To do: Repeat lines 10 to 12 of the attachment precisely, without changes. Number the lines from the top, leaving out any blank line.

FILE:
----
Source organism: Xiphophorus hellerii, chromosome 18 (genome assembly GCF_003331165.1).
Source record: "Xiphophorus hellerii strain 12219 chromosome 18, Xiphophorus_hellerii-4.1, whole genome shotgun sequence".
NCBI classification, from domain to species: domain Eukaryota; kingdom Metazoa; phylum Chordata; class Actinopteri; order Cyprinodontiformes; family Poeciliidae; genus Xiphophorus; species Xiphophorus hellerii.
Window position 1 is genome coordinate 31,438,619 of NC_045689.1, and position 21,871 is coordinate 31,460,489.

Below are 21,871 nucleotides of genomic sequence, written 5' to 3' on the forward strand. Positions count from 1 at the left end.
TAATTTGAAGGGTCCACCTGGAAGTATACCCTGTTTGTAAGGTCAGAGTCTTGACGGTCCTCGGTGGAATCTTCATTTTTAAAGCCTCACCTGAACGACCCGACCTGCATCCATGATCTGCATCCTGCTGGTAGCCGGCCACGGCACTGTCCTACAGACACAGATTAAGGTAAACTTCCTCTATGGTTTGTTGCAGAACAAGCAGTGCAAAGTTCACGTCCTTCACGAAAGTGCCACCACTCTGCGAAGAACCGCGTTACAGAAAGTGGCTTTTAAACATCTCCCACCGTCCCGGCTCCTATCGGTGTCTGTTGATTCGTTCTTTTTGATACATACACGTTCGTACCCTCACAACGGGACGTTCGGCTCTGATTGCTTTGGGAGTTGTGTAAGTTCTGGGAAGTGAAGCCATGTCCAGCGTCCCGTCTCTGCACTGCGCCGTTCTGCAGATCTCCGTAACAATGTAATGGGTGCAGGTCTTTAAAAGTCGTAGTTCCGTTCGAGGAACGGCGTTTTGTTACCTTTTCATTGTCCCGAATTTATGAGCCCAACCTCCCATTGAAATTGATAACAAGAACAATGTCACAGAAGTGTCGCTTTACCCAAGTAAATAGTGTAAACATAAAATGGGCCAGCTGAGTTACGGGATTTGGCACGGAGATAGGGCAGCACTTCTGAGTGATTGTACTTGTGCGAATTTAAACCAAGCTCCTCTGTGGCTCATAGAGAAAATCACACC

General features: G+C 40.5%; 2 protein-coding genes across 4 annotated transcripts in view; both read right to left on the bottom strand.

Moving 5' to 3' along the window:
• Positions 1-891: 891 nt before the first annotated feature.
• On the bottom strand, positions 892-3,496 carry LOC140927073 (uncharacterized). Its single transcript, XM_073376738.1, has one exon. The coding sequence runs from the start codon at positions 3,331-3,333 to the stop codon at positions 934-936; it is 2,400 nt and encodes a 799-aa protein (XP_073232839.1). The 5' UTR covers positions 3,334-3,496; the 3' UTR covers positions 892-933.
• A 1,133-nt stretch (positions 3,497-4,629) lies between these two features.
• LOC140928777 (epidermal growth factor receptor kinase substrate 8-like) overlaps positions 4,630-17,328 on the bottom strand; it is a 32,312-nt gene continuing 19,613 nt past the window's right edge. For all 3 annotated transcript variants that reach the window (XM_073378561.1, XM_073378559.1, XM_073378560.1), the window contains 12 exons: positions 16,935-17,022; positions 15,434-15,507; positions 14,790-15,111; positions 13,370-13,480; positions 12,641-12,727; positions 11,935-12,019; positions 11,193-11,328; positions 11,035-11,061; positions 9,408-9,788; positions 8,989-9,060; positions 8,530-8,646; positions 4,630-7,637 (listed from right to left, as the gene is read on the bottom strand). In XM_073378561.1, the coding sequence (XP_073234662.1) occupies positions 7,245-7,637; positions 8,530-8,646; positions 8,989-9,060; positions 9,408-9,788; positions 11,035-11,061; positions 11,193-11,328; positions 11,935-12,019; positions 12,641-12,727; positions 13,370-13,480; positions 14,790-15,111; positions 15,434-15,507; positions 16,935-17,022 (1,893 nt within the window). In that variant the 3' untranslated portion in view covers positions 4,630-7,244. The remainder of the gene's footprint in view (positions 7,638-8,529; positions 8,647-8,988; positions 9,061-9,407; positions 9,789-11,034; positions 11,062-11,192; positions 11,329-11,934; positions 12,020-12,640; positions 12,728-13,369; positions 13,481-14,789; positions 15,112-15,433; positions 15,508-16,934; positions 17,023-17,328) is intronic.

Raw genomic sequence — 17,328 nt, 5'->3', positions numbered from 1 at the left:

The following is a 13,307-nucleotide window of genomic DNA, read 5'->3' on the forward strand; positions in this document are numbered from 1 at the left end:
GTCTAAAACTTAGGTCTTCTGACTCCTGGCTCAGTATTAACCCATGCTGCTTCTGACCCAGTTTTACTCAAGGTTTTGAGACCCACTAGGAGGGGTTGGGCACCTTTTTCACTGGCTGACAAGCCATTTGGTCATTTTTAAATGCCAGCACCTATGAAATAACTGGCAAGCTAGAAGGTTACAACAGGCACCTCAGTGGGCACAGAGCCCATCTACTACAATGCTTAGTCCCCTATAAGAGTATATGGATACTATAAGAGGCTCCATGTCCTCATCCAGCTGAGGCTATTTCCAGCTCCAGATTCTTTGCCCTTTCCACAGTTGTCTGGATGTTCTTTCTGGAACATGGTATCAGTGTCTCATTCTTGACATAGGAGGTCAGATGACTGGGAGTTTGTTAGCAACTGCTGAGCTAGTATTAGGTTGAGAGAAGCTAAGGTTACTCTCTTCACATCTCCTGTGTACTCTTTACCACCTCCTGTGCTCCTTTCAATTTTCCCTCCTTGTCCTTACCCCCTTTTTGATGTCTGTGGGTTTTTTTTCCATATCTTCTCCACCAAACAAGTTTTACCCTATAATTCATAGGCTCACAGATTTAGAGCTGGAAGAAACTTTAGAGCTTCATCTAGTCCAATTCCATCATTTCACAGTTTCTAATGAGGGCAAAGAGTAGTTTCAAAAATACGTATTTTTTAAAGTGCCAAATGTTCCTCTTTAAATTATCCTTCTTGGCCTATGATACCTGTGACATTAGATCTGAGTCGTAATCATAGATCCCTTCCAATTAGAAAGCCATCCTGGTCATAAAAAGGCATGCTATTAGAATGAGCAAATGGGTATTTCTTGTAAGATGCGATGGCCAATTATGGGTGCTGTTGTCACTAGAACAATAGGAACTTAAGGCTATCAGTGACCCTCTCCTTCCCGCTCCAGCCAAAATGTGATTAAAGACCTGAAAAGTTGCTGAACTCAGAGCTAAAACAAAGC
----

• On the bottom strand, positions 892-3,496 carry LOC140927073 (uncharacterized). Its single transcript, XM_073376738.1, has one exon. The coding sequence runs from the start codon at positions 3,331-3,333 to the stop codon at positions 934-936; it is 2,400 nt and encodes a 799-aa protein (XP_073232839.1). The 5' UTR covers positions 3,334-3,496; the 3' UTR covers positions 892-933.
• A 1,133-nt stretch (positions 3,497-4,629) lies between these two features.
• LOC140928777 (epidermal growth factor receptor kinase substrate 8-like) overlaps positions 4,630-17,328 on the bottom strand; it is a 32,312-nt gene continuing 19,613 nt past the window's right edge. For all 3 annotated transcript variants that reach the window (XM_073378561.1, XM_073378559.1, XM_073378560.1), the window contains 12 exons: positions 16,935-17,022; positions 15,434-15,507; positions 14,790-15,111; positions 13,370-13,480; positions 12,641-12,727; positions 11,935-12,019; positions 11,193-11,328; positions 11,035-11,061; positions 9,408-9,788; positions 8,989-9,060; positions 8,530-8,646; positions 4,630-7,637 (listed from right to left, as the gene is read on the bottom strand). In XM_073378561.1, the coding sequence (XP_073234662.1) occupies positions 7,245-7,637; positions 8,530-8,646; positions 8,989-9,060; positions 9,408-9,788; positions 11,035-11,061; positions 11,193-11,328; positions 11,935-12,019; positions 12,641-12,727; positions 13,370-13,480; positions 14,790-15,111; positions 15,434-15,507; positions 16,935-17,022 (1,893 nt within the window). In that variant the 3' untranslated portion in view covers positions 4,630-7,244. The remainder of the gene's footprint in view (positions 7,638-8,529; positions 8,647-8,988; positions 9,061-9,407; positions 9,789-11,034; positions 11,062-11,192; positions 11,329-11,934; positions 12,020-12,640; positions 12,728-13,369; positions 13,481-14,789; positions 15,112-15,433; positions 15,508-16,934; positions 17,023-17,328) is intronic.